Date: Wednesday, 03 May 2017
On today’s Q&A, we are glad to share a rather short chat we had with an elderly who is a great example of hard work and devotion to his profession. Now 87, Mr. Yaqob Weldekrstos has served as a teacher and at numerous positions at the Ethiopian Airlines. After his retirement he has been determined to share his experiences with the youth and has been doing so over the years.
Q: Please take us back to your youthful years, Mr. Yaqob.
My pleasure, I was born in 1932 in a village called Geshnashm. When I was a 6th grade student, Eritrea was under the British Protectorate and already I was working as a teacher in rural areas for three years. Afterwards, I went to Adwa, Ethiopia, for another three years to study pedagogy. Once again, upon my return to Asmara, I took teaching as my professional job for another eight years. With an intent to enhance my qualifications, I begun taking evening classes in 1963 at the University of Asmara and graduated with a Commerce diploma in 1965. I was working and taking classes besides raising a family as I was married and was blessed with kids. Later that year I was employed at the Ethiopian Airlines as a cashier besides continuing my education at the University for a Degree in Accounting Administration and graduated in 1973.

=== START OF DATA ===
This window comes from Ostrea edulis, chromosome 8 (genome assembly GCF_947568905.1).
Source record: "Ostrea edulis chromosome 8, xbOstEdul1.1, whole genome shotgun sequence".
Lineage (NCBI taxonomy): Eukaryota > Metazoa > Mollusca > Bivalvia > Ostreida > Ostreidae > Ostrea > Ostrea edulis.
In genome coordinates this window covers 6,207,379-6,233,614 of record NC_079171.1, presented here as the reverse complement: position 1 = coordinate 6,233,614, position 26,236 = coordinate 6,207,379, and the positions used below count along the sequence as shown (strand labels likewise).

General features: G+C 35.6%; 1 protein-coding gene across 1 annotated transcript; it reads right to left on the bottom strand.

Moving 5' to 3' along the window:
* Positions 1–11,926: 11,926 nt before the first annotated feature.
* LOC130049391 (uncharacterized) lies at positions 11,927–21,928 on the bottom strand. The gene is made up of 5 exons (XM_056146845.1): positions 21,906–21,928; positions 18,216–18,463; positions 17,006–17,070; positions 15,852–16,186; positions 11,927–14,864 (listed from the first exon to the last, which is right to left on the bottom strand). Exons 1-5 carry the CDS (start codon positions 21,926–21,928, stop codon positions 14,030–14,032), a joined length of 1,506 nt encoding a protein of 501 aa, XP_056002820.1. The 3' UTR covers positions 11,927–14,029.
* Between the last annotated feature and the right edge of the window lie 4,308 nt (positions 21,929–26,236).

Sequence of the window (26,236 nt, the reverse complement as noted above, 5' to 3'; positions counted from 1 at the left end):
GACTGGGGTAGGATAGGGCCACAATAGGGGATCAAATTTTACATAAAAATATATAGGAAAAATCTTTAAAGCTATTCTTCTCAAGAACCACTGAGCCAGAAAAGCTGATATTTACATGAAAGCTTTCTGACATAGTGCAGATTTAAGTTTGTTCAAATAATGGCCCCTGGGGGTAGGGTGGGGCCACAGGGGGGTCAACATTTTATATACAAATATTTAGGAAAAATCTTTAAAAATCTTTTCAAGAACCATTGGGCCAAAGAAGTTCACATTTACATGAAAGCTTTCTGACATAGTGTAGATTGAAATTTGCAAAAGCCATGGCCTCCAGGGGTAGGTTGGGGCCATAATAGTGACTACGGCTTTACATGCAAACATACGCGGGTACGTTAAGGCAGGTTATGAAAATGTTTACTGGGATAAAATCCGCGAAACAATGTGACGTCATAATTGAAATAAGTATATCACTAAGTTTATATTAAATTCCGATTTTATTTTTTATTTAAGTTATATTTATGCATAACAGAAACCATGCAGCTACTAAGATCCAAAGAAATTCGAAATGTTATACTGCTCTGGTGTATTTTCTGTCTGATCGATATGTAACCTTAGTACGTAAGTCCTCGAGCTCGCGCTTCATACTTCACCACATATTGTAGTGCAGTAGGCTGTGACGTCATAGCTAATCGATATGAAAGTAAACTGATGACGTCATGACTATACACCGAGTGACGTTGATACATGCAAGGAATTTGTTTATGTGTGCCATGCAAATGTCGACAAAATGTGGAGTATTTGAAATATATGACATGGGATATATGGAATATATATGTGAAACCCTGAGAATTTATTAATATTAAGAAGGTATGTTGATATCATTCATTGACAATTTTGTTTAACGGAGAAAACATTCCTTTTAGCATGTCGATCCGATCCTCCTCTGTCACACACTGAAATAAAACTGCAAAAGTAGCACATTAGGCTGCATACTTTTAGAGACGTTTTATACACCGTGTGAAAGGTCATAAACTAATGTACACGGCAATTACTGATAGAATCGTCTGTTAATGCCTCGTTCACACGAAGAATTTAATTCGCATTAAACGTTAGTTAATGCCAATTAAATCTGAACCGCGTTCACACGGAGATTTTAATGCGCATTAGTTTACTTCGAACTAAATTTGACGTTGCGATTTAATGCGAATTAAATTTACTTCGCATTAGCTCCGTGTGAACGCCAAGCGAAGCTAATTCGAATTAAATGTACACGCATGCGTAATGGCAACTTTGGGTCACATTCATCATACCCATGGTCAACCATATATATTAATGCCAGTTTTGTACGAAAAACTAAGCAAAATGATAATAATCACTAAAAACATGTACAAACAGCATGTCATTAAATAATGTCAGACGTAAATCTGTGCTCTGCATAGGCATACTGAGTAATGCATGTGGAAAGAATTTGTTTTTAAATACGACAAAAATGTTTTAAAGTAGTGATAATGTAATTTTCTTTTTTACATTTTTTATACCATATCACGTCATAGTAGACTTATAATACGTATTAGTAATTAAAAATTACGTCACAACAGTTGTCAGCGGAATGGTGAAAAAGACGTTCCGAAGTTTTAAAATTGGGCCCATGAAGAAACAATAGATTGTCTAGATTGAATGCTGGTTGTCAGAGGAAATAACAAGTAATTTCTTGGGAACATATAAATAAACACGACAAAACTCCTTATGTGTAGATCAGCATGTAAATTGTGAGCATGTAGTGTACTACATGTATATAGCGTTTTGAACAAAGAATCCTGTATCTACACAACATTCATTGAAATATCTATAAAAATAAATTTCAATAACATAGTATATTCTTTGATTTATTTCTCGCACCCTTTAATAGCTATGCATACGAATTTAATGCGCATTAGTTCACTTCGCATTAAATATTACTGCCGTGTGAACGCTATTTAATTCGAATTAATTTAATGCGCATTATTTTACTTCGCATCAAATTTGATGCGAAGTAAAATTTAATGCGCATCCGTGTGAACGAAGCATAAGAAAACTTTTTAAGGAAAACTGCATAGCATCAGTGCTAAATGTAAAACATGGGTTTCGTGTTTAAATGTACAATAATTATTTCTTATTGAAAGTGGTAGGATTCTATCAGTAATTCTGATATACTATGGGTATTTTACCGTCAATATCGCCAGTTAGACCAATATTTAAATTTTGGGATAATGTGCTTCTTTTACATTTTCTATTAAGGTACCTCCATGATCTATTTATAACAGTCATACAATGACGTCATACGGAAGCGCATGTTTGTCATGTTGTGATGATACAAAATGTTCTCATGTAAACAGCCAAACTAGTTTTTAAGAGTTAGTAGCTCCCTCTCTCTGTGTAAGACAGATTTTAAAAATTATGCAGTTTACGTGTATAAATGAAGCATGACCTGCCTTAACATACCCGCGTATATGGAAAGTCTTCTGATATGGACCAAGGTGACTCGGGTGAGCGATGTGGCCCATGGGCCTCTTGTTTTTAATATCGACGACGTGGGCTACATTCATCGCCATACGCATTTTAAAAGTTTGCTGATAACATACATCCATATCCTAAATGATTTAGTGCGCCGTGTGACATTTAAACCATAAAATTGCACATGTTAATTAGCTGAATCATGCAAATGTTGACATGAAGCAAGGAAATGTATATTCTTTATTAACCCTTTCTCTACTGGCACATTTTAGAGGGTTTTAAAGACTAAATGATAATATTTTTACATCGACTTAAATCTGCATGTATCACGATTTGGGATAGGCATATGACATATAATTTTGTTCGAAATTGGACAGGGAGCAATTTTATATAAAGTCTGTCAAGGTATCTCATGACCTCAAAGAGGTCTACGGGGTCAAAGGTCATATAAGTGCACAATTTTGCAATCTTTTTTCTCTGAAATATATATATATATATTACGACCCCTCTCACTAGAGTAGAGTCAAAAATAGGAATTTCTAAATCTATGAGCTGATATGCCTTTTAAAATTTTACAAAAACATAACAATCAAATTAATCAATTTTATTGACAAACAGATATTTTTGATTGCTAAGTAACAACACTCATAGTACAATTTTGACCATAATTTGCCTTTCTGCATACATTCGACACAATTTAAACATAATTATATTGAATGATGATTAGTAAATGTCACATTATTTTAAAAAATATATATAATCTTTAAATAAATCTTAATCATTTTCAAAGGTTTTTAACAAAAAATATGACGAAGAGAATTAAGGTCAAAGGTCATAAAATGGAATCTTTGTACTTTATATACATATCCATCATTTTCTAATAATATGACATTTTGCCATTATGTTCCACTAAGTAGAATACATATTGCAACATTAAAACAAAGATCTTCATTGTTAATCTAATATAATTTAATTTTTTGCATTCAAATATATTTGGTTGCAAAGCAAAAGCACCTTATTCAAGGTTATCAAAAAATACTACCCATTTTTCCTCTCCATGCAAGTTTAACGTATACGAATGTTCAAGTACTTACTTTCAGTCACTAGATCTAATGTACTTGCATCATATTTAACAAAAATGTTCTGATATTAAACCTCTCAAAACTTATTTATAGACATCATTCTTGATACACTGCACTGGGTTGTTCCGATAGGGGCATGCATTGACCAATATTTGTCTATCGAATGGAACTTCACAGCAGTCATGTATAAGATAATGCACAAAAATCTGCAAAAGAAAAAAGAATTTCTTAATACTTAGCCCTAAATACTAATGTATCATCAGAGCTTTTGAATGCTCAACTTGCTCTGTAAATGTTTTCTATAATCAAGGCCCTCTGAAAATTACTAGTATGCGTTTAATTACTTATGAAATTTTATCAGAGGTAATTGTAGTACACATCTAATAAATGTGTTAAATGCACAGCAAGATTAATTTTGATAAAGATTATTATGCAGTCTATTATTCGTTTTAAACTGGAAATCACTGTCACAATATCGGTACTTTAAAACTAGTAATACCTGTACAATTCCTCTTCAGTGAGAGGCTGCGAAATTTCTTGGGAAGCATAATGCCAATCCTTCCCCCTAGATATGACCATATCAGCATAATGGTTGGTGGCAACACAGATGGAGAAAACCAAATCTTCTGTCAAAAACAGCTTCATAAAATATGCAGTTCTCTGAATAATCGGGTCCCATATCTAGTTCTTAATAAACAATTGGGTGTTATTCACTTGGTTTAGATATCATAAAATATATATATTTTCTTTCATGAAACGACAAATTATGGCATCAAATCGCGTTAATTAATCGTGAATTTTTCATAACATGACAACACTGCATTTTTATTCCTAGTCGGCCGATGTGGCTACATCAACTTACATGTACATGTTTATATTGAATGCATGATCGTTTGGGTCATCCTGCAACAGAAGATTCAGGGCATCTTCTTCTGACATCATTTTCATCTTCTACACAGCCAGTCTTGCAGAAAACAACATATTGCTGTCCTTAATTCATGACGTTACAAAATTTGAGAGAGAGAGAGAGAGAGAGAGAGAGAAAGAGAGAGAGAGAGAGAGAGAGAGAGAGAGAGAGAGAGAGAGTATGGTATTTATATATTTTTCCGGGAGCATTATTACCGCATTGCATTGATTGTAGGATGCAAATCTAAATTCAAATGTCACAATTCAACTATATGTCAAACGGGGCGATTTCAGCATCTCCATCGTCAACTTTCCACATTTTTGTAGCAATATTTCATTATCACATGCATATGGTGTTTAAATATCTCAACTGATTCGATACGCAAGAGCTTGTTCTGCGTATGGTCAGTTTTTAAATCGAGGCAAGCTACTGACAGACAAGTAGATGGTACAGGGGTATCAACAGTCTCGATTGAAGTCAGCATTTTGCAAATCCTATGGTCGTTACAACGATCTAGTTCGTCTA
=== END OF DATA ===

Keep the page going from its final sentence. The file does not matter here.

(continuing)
Your experience as a teacher.
I was not entirely attached to my teaching career at the beginning as I was young. I didn’t understand it well. It is only after my return from Adwa that I really understood and fell in love with teaching. Let me tell you, it is a great delight to see people, who you have instructed, becoming someone in life. It is absolutely a thrilling feeling, and being a teacher is one of the greatest satisfactions I had experienced in my lifetime. It is a profession, which demands great patience and dedication but also has a satisfying result.
Q: The airlines business…
I first began working at the Airlines as a cashier. Nevertheless, I was able to do a good job since I had the educational background in accounting. At the time, the airlines was one of the biggest and was of American standards. It had a strong management and you can just imagine how much money was involved, I was the one who was in charge of all the airlines’ income. With time I soon registered myself at the workers association of the airlines and became the administrator of the Asmara branch. Which allowed me to gain great knowledge of the airlines business, handling employees and customers.
Despite my effective work at the airlines I wasn’t able to get to high management positions as I was working as undercover for the Hafash Wudubat (underground movement for Eritrea’s independence in Eritrean cities, villages and in the Diaspora). Our job was to bring significant information to the freedom fighters. Afterwards, I was promoted as a ticketing agent and worked until 1979. Subsequently, I was arrested as our wing of Hafash wudubat was discovered. I couldn’t go back to working as the airlines couldn’t trust us anymore and I don’t blame them, but luckily, I was employed as an administrator for the cargo service for almost ten years. What I learned during my airlines career is that the airline job is a bit complicated and can only be done through teamwork. It was a great experience for me.